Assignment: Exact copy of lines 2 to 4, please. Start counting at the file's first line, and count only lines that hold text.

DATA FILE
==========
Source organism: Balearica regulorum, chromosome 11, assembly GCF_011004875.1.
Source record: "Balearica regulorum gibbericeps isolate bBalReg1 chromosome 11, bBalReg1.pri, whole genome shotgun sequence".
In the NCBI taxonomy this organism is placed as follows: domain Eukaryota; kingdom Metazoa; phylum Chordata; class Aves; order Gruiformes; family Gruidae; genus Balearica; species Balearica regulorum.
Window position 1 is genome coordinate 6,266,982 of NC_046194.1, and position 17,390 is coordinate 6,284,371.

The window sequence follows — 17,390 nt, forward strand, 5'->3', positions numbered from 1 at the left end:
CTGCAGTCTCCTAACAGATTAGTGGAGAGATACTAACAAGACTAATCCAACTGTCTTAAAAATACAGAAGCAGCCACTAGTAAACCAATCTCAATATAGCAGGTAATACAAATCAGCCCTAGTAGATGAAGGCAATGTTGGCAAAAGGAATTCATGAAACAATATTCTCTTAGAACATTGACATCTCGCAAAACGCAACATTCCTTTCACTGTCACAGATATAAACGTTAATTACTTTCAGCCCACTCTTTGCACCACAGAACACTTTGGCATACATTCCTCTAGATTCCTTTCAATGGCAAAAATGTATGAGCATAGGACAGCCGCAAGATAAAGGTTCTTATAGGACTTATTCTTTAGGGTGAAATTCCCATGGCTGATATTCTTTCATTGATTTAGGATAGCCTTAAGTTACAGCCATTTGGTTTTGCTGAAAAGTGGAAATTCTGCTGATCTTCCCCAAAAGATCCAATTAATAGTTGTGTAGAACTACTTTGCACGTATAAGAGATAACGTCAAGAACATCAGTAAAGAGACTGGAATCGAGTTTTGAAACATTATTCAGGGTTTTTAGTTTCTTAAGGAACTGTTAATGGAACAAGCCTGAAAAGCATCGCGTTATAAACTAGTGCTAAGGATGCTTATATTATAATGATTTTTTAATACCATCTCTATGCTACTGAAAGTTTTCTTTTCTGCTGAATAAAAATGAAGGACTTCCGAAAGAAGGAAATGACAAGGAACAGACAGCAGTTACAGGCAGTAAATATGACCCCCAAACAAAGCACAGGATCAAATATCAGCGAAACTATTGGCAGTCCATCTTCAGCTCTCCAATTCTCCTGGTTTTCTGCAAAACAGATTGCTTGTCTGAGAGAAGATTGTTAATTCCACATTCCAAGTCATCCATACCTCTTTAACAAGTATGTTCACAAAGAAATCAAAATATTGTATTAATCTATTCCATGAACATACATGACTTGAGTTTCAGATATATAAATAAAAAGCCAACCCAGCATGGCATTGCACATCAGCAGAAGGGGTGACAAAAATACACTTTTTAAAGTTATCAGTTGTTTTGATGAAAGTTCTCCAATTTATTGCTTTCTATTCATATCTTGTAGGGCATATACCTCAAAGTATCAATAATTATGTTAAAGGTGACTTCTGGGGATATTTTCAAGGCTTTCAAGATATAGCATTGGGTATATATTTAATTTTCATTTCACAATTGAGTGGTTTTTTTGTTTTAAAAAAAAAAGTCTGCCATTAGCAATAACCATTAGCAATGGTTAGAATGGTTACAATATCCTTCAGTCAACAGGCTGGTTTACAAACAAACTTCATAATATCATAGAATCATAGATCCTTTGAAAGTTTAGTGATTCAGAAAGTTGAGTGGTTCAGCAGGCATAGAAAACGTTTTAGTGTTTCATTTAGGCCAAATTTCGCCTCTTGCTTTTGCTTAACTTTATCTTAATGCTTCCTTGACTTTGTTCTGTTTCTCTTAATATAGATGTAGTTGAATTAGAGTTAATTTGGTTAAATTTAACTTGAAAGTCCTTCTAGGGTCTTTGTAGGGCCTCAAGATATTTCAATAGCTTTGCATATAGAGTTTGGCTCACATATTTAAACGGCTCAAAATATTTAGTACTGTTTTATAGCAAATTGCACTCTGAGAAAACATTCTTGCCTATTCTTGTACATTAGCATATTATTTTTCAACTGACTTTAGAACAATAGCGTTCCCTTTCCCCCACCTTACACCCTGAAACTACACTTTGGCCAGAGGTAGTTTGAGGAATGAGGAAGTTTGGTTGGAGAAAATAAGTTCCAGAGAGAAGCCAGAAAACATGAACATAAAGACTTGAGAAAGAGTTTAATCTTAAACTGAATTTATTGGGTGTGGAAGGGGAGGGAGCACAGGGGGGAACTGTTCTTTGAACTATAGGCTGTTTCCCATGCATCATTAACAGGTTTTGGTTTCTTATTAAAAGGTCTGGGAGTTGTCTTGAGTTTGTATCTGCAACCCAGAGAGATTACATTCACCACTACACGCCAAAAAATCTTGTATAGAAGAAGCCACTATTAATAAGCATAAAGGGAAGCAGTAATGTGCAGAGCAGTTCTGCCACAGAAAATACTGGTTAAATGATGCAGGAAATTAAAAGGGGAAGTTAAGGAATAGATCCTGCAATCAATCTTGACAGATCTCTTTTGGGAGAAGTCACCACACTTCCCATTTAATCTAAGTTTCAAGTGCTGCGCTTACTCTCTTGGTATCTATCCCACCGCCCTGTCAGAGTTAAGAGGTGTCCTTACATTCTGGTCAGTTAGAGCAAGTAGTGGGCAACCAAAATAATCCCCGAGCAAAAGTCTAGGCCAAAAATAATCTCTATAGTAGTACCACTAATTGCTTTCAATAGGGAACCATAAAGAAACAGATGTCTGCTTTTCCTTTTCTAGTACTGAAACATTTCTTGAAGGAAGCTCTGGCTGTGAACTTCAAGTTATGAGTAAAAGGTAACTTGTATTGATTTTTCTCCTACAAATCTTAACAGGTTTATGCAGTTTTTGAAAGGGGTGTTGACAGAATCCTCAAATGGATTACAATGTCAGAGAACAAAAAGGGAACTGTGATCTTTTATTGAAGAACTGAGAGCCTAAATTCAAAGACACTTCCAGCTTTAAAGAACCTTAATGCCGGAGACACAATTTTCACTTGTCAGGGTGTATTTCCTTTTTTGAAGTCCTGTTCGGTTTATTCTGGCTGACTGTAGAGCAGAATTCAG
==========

Source record: "Balearica regulorum gibbericeps isolate bBalReg1 chromosome 11, bBalReg1.pri, whole genome shotgun sequence".
In the NCBI taxonomy this organism is placed as follows: domain Eukaryota; kingdom Metazoa; phylum Chordata; class Aves; order Gruiformes; family Gruidae; genus Balearica; species Balearica regulorum.
Window position 1 is genome coordinate 6,266,982 of NC_046194.1, and position 17,390 is coordinate 6,284,371.